Tuesday, August 18, 2015

8008 Wisconsin project hedging on apartments vs. condos in Bethesda (Photos)

The late conversion of the JBG Companies' 7770 Norfolk project from apartments to condos was the first indication of a potential comeback in the downtown Bethesda condo market. Now, Douglas Development is acknowledging it can't entirely rule out the possibility its current 8008 Wisconsin luxury apartment project could end up going condo.

At a community meeting last night, representatives for the applicant said the future of Bus Rapid Transit on Wisconsin Avenue - and the specific property demands it might ultimately place on their development site - aren't yet clear. But the County is pushing the developer to turn over right-of-way on the Wisconsin side of the project for BRT, and a potential BRT station at Cordell Avenue, anyway.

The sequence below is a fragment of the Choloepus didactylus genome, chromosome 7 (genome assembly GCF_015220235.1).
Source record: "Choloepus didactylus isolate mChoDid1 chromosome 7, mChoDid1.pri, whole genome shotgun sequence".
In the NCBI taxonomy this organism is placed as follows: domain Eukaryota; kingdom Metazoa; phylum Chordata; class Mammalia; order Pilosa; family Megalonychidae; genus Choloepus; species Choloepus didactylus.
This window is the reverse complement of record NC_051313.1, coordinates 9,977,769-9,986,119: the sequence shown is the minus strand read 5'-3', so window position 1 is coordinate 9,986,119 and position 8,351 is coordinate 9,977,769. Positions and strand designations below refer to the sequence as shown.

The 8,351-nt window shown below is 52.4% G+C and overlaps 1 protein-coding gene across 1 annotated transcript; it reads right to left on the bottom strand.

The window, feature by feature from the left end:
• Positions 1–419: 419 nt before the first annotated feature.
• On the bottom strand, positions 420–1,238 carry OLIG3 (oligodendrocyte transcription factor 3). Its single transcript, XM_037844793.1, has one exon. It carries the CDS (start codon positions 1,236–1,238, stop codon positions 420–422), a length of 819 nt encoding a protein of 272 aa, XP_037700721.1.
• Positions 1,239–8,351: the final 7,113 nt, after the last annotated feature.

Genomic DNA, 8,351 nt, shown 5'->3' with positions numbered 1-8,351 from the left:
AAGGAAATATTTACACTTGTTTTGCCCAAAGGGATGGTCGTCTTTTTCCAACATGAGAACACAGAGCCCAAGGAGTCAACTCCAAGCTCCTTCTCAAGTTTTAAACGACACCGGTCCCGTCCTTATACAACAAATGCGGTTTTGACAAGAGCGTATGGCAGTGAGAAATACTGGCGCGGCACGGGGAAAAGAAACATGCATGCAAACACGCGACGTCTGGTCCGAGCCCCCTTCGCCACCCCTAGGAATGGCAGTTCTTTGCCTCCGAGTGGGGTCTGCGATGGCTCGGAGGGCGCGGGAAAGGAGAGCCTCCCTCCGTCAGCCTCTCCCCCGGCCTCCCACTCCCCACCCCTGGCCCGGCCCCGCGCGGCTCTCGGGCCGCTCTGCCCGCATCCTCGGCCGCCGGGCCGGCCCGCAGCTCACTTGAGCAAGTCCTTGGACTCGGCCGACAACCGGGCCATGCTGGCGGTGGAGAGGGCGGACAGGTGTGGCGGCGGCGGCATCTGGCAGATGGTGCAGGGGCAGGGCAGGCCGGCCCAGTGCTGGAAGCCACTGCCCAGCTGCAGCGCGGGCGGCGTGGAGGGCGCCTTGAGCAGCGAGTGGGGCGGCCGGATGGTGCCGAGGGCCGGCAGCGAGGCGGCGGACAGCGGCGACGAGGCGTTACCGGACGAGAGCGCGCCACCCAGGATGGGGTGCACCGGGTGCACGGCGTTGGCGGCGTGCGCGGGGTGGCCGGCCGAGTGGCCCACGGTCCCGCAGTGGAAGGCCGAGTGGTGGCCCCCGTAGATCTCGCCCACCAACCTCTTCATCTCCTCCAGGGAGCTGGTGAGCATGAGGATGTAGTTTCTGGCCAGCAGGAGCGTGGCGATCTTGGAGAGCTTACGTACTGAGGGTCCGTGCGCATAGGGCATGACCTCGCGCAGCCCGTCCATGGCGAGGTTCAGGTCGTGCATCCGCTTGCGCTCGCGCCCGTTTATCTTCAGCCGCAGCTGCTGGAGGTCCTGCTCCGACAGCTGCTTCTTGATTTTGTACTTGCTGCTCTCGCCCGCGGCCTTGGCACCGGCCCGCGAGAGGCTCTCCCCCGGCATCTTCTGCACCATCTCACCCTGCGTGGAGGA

Never mind that this fanciful BRT right-of-way could never be extended all the way down to Bethesda Avenue as BRT proponents are claiming. So why punish this one property owner for a looney plan that has no chance of ever coming to fruition (homes and a historic movie theater stand in the way, to name just two examples of immovable objects that block the extension of the right-of-way)? I haven't heard a credible answer yet. But Douglas is going to comply with the demand.
Diagram shows how building will
bump out above the street-level lobby,
to provide room for BRT on
Wisconsin Avenue
After last night's meeting, BRT isn't the only fuzzy question in the future. With the condo market showing signs of rebound downtown, could 8008 Wisconsin flip in that direction? Emily Vaias, attorney for the applicant, said the project is proceeding forward as rental apartments. One person noted that the building will have only 40 residential parking spaces in the underground garage, which would likely be untenable to sustain the building's needs if the 140 units were converted to condos (people paying premium prices for luxury condos not only usually own cars, but also expect a parking space to come with their unit).